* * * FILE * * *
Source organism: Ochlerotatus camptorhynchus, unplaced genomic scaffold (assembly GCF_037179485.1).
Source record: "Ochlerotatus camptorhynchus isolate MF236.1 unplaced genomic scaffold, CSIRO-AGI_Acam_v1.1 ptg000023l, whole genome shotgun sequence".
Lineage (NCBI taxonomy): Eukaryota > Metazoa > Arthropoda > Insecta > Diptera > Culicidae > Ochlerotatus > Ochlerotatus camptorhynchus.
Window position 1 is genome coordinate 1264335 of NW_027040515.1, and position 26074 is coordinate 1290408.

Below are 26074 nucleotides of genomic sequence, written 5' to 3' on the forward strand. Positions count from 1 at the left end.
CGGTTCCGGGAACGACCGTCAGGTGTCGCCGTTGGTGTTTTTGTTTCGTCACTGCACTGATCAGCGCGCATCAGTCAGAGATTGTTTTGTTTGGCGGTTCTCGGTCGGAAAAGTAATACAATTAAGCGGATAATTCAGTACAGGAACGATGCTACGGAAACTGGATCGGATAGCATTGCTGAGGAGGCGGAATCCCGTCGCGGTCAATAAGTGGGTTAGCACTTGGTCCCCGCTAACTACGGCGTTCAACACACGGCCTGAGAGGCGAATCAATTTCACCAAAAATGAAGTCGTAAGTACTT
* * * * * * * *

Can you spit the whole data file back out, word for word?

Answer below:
Source organism: Ochlerotatus camptorhynchus, unplaced genomic scaffold (assembly GCF_037179485.1).
Source record: "Ochlerotatus camptorhynchus isolate MF236.1 unplaced genomic scaffold, CSIRO-AGI_Acam_v1.1 ptg000023l, whole genome shotgun sequence".
Lineage (NCBI taxonomy): Eukaryota > Metazoa > Arthropoda > Insecta > Diptera > Culicidae > Ochlerotatus > Ochlerotatus camptorhynchus.
Window position 1 is genome coordinate 1264335 of NW_027040515.1, and position 26074 is coordinate 1290408.

Below are 26074 nucleotides of genomic sequence, written 5' to 3' on the forward strand. Positions count from 1 at the left end.
CGGTTCCGGGAACGACCGTCAGGTGTCGCCGTTGGTGTTTTTGTTTCGTCACTGCACTGATCAGCGCGCATCAGTCAGAGATTGTTTTGTTTGGCGGTTCTCGGTCGGAAAAGTAATACAATTAAGCGGATAATTCAGTACAGGAACGATGCTACGGAAACTGGATCGGATAGCATTGCTGAGGAGGCGGAATCCCGTCGCGGTCAATAAGTGGGTTAGCACTTGGTCCCCGCTAACTACGGCGTTCAACACACGGCCTGAGAGGCGAATCAATTTCACCAAAAATGAAGTCGTAAGTACTT